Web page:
Pluralism and Empire: From Rome to Robert Cover

Clifford Ando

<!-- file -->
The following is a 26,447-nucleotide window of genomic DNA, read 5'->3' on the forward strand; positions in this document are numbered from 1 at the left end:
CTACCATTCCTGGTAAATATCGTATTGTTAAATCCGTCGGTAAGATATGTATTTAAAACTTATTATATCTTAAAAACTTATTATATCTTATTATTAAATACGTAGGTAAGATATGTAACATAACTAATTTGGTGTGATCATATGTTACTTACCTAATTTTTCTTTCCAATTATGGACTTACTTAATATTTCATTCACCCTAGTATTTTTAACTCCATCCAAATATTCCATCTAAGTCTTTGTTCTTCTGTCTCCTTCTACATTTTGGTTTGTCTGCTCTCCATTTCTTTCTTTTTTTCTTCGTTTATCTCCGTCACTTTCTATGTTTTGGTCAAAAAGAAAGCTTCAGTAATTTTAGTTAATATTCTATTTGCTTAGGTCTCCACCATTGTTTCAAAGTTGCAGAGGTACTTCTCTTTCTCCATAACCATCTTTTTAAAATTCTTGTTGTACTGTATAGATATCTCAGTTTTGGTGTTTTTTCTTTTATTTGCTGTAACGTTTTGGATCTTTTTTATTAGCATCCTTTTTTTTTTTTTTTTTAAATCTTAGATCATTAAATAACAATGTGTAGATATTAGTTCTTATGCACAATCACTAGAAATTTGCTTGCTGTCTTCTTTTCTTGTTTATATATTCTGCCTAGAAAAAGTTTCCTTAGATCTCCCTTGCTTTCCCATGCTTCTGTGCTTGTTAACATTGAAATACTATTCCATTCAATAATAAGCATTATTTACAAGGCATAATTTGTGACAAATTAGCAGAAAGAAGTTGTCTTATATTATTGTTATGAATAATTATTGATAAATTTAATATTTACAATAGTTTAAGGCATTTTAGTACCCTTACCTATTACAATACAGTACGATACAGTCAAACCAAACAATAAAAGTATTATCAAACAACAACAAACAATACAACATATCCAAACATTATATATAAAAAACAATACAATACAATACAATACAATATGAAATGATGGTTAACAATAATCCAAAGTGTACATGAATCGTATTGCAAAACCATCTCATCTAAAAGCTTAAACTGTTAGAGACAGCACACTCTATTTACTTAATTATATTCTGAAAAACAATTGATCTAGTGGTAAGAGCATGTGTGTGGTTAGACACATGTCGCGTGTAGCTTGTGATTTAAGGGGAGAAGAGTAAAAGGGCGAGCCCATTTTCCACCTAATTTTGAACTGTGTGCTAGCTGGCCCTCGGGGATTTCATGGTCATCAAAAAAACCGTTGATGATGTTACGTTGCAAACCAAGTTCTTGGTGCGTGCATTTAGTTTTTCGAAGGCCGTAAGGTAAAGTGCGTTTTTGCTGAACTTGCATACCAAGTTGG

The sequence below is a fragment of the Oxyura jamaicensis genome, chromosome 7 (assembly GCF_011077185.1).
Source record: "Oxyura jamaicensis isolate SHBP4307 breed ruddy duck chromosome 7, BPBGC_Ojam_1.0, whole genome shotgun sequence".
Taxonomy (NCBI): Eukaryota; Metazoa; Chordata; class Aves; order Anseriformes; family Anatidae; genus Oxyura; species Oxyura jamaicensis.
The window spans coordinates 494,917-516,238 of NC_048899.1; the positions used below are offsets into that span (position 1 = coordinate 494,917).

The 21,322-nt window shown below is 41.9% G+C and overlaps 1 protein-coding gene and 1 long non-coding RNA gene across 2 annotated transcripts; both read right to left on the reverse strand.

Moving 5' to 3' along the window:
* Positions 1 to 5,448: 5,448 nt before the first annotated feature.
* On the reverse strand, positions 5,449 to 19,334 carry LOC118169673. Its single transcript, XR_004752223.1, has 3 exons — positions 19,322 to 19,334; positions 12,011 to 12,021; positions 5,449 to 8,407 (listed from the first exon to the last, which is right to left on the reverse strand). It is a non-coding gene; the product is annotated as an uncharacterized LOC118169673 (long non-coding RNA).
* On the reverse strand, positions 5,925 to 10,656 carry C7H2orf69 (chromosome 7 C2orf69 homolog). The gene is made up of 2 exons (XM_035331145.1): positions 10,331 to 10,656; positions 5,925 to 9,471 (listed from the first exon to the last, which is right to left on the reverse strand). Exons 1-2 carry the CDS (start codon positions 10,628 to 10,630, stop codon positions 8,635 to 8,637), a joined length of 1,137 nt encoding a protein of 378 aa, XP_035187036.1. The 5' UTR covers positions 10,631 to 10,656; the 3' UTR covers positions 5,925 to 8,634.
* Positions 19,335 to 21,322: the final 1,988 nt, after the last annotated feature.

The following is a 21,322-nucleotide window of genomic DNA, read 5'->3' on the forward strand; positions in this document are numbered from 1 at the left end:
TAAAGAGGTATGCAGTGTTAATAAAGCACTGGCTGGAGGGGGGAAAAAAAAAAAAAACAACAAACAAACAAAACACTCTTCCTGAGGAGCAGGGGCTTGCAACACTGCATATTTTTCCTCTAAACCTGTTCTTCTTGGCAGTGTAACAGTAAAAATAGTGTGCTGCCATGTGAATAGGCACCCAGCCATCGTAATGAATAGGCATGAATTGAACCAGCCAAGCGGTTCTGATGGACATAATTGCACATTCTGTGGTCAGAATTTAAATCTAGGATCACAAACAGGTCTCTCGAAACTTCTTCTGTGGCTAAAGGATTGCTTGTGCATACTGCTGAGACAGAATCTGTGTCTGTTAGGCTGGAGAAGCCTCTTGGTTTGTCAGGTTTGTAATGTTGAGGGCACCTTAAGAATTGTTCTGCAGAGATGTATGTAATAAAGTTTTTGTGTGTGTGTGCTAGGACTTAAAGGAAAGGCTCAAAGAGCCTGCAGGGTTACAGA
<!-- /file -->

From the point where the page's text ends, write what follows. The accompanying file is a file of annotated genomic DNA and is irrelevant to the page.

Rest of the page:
In his famous engagement with pluralism and sub-political associations, “Nomos and Narrative,” Robert Cover invokes empire as both an exemplar of statal power and an alternative to contemporary liberal democratic regimes.  This essay takes his reflections as a point of departure, in order to explore two themes.  First, Cover posits a dynamic relationship between jurispathic and jurisgenerative regimes.  This invites reflection on the stability of pluralist regimes in practice.  This essay takes up that challenge in the case of Rome where, it is argued, structural features of both politics and practice impelled a standardization of legal regimes in both procedural and positive law, despite a principled commitment on Rome’s part to the autonomy of alien communities within the empire.  Second, Cover seeks to elide the true object of his inquiry, the autonomy of religious groups, by assimilating them to voluntarist associations.  This brings certain advantages in respect to constitutional law and anticipates potential liberal and feminist critiques of religious law.  But it also raises problems of political theology, by surrendering the ontological priority vis-à-vis the state that in the self-understanding of religious groups normally justifies their claims to self-regulation.  One form such problems might take is illustrated by Hobbes, in his theory of sovereignty by acquisition, which draws on Roman theory.  That theory has been now been vindicated by Roman legal instruments, discovered in the 19th and 20th centuries and therefore unknown to Hobbes, in which conquered parties were ordered to continue their ancestral legal practice, on sufferance of Rome.

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